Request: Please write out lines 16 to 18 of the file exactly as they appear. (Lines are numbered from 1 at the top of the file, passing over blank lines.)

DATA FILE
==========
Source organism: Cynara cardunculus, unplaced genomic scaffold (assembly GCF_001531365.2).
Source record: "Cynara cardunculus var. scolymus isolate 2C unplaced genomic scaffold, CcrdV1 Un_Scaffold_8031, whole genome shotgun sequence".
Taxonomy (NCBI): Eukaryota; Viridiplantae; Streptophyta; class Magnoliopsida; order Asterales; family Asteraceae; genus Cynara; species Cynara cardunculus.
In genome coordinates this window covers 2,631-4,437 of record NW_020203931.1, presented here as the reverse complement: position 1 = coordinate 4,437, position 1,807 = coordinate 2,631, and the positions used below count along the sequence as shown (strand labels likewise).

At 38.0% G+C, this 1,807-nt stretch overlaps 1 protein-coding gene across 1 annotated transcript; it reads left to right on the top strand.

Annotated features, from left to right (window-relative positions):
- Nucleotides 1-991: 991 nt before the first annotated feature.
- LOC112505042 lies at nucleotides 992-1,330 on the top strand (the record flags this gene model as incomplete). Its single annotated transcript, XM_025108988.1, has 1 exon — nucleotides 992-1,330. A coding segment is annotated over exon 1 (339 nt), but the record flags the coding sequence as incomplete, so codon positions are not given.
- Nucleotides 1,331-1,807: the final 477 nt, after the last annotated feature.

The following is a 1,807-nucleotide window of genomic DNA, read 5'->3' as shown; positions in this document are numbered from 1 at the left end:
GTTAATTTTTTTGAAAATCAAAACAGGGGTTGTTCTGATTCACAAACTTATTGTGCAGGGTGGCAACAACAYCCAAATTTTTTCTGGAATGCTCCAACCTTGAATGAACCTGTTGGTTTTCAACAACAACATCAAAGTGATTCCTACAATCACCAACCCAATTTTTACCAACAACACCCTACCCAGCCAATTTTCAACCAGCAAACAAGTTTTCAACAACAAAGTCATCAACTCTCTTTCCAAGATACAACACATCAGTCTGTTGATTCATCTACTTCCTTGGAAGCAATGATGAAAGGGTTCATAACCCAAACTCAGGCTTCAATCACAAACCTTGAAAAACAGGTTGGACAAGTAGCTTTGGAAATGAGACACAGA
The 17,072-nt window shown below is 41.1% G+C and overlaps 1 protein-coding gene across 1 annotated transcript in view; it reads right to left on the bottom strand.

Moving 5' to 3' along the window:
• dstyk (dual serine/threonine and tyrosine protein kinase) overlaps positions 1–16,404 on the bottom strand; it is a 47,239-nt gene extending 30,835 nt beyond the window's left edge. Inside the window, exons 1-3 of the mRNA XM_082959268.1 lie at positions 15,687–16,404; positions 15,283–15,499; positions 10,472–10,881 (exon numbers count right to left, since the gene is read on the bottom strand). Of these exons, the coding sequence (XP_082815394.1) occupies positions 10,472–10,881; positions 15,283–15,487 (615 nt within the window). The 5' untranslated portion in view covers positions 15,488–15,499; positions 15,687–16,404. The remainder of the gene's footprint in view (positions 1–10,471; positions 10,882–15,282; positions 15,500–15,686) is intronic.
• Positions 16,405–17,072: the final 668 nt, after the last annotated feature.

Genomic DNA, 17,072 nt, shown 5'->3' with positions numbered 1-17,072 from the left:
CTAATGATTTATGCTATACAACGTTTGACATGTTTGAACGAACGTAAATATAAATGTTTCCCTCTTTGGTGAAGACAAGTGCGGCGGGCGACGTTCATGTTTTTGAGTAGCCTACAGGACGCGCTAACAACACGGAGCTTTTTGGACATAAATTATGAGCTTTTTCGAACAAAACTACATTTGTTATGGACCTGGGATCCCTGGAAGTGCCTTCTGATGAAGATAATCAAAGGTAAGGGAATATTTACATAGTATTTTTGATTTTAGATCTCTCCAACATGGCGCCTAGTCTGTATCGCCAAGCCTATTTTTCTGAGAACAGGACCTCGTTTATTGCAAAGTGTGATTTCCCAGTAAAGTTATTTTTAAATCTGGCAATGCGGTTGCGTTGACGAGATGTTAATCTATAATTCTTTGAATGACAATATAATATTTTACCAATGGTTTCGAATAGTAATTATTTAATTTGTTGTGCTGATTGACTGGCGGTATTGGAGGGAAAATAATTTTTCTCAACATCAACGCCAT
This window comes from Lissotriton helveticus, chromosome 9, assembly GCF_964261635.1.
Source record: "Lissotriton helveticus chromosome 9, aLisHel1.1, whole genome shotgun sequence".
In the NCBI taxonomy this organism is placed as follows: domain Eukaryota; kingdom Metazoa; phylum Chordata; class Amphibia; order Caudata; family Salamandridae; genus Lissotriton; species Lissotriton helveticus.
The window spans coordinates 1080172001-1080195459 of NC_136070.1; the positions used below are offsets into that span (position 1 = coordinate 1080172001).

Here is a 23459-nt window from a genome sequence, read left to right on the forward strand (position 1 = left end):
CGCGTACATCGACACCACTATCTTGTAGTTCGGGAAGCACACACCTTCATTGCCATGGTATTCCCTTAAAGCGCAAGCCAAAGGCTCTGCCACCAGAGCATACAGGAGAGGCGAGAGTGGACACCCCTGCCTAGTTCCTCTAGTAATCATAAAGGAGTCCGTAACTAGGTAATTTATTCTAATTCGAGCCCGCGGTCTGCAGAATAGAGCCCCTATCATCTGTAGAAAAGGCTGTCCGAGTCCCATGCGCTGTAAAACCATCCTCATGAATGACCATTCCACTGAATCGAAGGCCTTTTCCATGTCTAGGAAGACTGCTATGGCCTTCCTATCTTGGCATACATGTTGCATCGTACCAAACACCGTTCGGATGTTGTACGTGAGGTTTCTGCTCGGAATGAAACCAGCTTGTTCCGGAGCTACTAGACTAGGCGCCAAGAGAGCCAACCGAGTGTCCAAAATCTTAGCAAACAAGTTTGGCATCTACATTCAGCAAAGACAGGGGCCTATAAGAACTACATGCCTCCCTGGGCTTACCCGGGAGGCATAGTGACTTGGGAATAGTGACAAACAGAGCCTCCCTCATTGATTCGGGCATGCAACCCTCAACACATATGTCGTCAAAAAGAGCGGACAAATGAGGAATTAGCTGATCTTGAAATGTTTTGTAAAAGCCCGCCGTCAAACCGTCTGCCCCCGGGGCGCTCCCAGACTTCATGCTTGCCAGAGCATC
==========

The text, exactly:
Genomic DNA, 17,072 nt, shown 5'->3' with positions numbered 1-17,072 from the left:
CTAATGATTTATGCTATACAACGTTTGACATGTTTGAACGAACGTAAATATAAATGTTTCCCTCTTTGGTGAAGACAAGTGCGGCGGGCGACGTTCATGTTTTTGAGTAGCCTACAGGACGCGCTAACAACACGGAGCTTTTTGGACATAAATTATGAGCTTTTTCGAACAAAACTACATTTGTTATGGACCTGGGATCCCTGGAAGTGCCTTCTGATGAAGATAATCAAAGGTAAGGGAATATTTACATAGTATTTTTGATTTTAGATCTCTCCAACATGGCGCCTAGTCTGTATCGCCAAGCCTATTTTTCTGAGAACAGGACCTCGTTTATTGCAAAGTGTGATTTCCCAGTAAAGTTATTTTTAAATCTGGCAATGCGGTTGCGTTGACGAGATGTTAATCTATAATTCTTTGAATGACAATATAATATTTTACCAATGGTTTCGAATAGTAATTATTTAATTTGTTGTGCTGATTGACTGGCGGTATTGGAGGGAAAATAATTTTTCTCAACATCAACGCCAT
This window comes from Lissotriton helveticus, chromosome 9, assembly GCF_964261635.1.